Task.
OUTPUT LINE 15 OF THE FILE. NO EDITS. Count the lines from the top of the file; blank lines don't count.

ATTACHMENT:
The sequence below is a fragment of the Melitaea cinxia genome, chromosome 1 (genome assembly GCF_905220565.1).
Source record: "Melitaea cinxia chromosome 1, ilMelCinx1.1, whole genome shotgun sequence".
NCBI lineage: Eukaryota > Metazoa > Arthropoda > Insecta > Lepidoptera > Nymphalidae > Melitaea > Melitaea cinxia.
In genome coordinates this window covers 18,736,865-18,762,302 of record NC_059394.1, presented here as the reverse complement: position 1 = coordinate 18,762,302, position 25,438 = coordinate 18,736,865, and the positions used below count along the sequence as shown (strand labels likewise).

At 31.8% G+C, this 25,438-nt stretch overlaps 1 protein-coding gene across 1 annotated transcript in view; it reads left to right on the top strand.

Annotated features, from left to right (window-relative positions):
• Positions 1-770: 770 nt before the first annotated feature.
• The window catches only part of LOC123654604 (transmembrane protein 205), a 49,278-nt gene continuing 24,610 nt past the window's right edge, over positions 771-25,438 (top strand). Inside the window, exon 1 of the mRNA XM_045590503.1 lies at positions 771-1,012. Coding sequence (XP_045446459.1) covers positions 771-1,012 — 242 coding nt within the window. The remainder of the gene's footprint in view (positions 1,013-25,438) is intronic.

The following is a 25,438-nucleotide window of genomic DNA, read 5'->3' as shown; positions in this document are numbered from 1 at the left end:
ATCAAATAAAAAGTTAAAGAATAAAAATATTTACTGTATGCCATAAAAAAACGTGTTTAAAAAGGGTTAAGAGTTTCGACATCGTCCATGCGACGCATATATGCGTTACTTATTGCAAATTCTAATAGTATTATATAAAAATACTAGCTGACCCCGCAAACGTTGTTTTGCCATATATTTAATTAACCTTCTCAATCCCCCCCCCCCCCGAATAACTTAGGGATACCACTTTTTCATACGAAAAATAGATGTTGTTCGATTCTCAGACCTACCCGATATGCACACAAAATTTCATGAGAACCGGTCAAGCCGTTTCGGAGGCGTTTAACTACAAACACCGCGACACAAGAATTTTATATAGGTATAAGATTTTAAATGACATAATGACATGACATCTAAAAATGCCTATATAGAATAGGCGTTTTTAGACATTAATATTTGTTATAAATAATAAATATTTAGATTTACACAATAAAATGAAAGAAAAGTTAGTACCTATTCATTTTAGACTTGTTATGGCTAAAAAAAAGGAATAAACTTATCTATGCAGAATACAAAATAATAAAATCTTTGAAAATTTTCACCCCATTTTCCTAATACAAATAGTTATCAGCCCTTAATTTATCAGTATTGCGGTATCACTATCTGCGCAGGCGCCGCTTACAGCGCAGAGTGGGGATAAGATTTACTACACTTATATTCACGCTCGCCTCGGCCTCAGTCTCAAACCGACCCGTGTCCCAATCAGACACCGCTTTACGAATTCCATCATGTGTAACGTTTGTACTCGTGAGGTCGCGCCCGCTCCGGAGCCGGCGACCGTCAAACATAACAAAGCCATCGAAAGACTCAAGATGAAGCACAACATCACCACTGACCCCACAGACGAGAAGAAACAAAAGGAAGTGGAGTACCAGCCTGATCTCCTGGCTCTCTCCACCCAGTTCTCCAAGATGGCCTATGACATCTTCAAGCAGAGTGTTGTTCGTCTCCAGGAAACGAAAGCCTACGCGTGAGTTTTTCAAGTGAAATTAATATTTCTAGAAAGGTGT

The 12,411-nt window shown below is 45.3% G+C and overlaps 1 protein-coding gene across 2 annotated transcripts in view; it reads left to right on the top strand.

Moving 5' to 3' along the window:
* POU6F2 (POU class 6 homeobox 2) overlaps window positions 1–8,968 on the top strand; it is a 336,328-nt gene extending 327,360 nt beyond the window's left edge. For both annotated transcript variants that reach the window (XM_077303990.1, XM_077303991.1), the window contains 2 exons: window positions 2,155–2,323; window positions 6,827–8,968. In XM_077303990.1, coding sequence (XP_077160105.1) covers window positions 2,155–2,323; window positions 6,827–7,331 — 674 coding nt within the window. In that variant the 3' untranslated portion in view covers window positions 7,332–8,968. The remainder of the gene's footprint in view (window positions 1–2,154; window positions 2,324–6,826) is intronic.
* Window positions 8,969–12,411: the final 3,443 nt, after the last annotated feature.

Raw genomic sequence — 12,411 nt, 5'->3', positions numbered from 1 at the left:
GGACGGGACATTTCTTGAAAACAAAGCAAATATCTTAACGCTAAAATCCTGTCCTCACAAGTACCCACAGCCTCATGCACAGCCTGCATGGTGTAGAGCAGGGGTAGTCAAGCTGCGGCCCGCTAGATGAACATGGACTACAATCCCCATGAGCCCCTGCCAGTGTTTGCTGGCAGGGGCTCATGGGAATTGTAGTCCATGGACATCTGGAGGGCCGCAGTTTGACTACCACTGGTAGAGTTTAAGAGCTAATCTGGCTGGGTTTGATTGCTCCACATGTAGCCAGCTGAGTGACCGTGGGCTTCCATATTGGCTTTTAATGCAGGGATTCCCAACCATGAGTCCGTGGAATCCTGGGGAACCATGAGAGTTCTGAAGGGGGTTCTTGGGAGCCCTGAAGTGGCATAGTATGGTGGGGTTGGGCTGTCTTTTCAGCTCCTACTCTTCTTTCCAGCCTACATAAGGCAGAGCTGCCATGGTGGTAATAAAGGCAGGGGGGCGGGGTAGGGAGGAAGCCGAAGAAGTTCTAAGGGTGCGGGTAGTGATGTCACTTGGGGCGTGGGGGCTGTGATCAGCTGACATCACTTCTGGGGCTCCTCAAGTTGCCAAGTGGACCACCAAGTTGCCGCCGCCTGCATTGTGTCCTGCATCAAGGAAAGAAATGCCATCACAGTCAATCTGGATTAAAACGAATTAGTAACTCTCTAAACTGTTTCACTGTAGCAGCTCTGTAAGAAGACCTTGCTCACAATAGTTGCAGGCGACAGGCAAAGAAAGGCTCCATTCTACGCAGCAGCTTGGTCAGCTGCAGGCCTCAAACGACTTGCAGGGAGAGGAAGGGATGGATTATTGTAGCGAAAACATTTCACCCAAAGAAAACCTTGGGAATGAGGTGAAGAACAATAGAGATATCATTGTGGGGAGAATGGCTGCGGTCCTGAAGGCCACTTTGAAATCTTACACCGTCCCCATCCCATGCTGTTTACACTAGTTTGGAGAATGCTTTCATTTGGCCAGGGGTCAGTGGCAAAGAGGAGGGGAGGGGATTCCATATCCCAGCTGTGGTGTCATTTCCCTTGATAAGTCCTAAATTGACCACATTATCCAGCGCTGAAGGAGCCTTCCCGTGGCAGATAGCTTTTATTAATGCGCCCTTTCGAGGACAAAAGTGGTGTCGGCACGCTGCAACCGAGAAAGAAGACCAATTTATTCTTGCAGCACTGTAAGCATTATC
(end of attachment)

Raw genomic sequence — 12,411 nt, 5'->3', positions numbered from 1 at the left: